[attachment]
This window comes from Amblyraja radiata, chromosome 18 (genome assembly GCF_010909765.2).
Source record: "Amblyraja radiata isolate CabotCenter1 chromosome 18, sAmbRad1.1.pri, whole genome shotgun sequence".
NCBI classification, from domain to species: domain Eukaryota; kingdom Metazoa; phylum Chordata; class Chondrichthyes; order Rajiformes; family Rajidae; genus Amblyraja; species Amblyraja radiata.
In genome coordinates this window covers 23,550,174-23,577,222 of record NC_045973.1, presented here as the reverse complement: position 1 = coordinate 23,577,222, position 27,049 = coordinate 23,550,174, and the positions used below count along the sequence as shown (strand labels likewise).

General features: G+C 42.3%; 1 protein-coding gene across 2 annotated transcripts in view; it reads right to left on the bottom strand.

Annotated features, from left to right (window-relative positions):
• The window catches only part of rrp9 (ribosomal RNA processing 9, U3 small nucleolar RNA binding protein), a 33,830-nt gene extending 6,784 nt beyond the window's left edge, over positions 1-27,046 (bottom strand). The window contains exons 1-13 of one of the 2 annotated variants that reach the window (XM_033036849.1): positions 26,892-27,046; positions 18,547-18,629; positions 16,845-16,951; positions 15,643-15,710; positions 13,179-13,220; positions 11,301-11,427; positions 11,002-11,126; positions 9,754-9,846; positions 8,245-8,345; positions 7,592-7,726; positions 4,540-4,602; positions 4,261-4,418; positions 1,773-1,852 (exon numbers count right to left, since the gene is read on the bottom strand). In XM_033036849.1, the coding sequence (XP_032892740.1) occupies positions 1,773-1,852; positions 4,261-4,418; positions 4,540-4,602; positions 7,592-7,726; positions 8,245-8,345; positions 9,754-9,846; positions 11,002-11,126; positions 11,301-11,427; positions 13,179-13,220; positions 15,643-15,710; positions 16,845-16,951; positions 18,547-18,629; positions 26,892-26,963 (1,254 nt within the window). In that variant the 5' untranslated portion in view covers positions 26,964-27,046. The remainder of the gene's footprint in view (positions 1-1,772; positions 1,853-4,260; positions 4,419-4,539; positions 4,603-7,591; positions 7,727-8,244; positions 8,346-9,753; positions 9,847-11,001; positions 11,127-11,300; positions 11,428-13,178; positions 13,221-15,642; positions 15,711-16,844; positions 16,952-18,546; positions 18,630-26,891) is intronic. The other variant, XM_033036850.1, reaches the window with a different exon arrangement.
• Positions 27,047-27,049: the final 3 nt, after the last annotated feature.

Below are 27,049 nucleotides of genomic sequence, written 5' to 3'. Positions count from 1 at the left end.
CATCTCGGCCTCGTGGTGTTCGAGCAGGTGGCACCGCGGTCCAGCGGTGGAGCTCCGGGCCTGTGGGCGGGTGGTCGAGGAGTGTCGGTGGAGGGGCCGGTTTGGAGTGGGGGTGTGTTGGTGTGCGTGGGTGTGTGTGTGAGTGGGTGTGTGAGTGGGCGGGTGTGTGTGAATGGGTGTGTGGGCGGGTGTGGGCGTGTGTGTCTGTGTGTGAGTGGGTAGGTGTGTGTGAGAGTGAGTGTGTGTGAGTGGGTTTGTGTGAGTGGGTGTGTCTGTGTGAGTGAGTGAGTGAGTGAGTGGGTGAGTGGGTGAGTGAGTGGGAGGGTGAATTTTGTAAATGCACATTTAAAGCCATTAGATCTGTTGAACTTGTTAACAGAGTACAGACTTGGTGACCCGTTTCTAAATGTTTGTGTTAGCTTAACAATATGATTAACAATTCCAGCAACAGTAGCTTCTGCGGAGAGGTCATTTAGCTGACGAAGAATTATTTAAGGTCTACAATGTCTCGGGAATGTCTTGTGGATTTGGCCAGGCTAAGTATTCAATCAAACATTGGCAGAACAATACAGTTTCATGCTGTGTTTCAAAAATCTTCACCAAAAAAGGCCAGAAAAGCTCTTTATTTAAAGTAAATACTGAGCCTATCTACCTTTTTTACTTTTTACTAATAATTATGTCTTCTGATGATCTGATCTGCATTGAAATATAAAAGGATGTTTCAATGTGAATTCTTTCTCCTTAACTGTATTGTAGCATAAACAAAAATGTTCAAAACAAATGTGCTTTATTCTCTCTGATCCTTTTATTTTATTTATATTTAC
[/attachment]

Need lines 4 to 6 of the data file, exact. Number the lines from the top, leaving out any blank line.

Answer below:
In genome coordinates this window covers 23,550,174-23,577,222 of record NC_045973.1, presented here as the reverse complement: position 1 = coordinate 23,577,222, position 27,049 = coordinate 23,550,174, and the positions used below count along the sequence as shown (strand labels likewise).

General features: G+C 42.3%; 1 protein-coding gene across 2 annotated transcripts in view; it reads right to left on the bottom strand.

Annotated features, from left to right (window-relative positions):